4. What is work burnout, what are the signs of it and how does it affect people?

In the study mentioned above, 21% of the survey’s respondents say they were unable to switch off from work, whilst 11% report having a heavier workload than usual. And 58% of HR managers fear they will lose staff as a result of work-related mental health issues brought on or exacerbated by homeworking. 36% of employees report a decline in their mental wellbeing in connection to working long work hours, while 21% argue it is attributable to delivering under pressure. Continued long working hours bring about burnout in the form of increased irritability, mood swings, diminished interest in work, often accompanied by decreased effectiveness of outputs. There is a lack of that satisfying feeling of excitement from one’s job, or at times, from life itself! An impending feeling of mental and physical fatigue, along with an emotional emptiness, is often experienced in burnout. Inconsistent clarity of thought, further leading to confusion and feelings of guilt, resentment, increasing anxiety or depression, or at times, a complete disconnect or dissociation with the self and surroundings, can also be experienced.

5. What are some ways of establishing healthy work-life boundaries, creating secure work attachments and prioritizing mental health at work? 

To begin with, a healthy switch-on, the switch-off mechanism can be adopted mentally, to define the borders for work and home. Balancing our professional and personal life calls for skills of self-discipline, better time-management, a sharpened sense of priority, besides learning to say ’No’ when required. Cultivating assertiveness skills can help further, avoiding the dire consequences of being aggressive or submissive in approach. Improving and increasing our mental and physical capacities, calls for a dedicated ‘ME-Time’ culture, including yoga, exercise, meditation and the power of auto-suggestion. Rightly said, ‘Self-care isn’t selfish!’ Easing off the pressure at work by having occasions like ‘theme days’, ‘de-stressor debates’, ‘team games’ and ‘interactive introspection’ can help to strike a balance at the workplace itself. Regular inputs about the value of mental health via seminars or display on notice boards are also helpful for highlighting these aspects. Appreciation and awards for those practising healthy work-life balance also help to reinforce the importance of such habits.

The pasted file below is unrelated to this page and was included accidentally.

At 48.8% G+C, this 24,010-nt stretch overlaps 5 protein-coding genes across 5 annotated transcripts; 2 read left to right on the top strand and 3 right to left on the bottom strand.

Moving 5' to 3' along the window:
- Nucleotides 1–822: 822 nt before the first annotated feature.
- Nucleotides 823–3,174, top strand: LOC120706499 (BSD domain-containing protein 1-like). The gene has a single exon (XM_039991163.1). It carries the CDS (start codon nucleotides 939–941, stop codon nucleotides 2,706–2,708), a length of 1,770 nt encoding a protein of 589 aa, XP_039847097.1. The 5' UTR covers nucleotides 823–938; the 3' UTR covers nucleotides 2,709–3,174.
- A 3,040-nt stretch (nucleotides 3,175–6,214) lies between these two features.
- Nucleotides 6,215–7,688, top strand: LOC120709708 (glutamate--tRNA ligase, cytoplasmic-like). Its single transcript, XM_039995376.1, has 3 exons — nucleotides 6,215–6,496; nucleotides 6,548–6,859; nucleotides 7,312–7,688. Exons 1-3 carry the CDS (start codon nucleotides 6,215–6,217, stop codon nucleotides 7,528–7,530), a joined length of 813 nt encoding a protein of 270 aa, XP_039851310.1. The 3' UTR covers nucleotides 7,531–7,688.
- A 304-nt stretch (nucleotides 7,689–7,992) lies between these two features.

10 Fun, Quirky Ways To Keep Stress At Bay

Here are 10 novel stress relief ideas. Try something that works the best for you and stay stress-free, whether it’s professional or personal.

1. Go On A Cleaning Binge

Any repetitive activity, such as washing and cleaning, would probably have a great effect if practised with a dose of mindfulness.

2. Get A Massage

Studies support the claim that adults who got regular massages showed lowered stress chemicals, an increased immune response, and higher levels of oxytocin, the cuddle hormone.

3. Do A Quick Exercise

Quick bursts of movement are great if your stress is making you feel jittery or like your heart is beating faster than normal. Yoga and pranayam can help relieve stress easily and aid your mental health in a ton of ways.

4. Dance Like No One Is Watching

Putting on your favourite playlist and letting loose is, of course, good exercise, which is a long-studied stress-reliever. It also engages the mind and brings on feelings of inspiration. 

5. Time To Stress Cook

The need to prep, choose a recipe, collect the ingredients and go step-by-step to make the food can ease anxiety caused by stress. So let your creativity flow, choose a recipe that excites you and cook something delicious that soothes your mind, body and soul. #Shopdesi for organic and locally sourced ingredients at the Red Dot Shop here.

6. Have Sex

Studies have found that sex was a stress reliever for couples in a satisfying relationship. Engaging in sexual activities has a buffering effect of intimacy on stress and leads to a better mood all around.

7. Do Progressive Muscle Relaxation (PMR)

Progressive muscle relaxation involves relaxing all the muscles in your body, group by group. PMR helps reduce anxiety and calm breathing.

8. Engage In Artwork

Doesn’t matter if you choose an adult colouring book, doodling on paper, drawing with pencils or creating on a canvas. Artwork, of all types, helps relieve stress.

9. Engage Your Senses

Intentionally engaging our five senses; hearing, touch, smell, taste, and sight are incredibly powerful tools in providing instant relief in a hectic world. Aromatherapy has real benefits for stress relief, it can help you to feel energized, more relaxed, or more present in the moment. Buy Positive Shifts’ Mental Peace Spritz Cleansing & Healing spray at the Red Dot Shop here.

10. Try Touch Therapy

Hugging and cuddling can slow the release of the stress chemical cortisol and increase your flow of endorphins, the feel-good chemicals that counter depression and stress, according to various studies. Oxytocin also causes a reduction in blood pressure.

Covid-19 has drastically changed the work culture all around the world and with work from home being the new normal, it becomes necessary for you to take care of your mental health. Watch this video to learn about 5 ways to deal with burnout at work.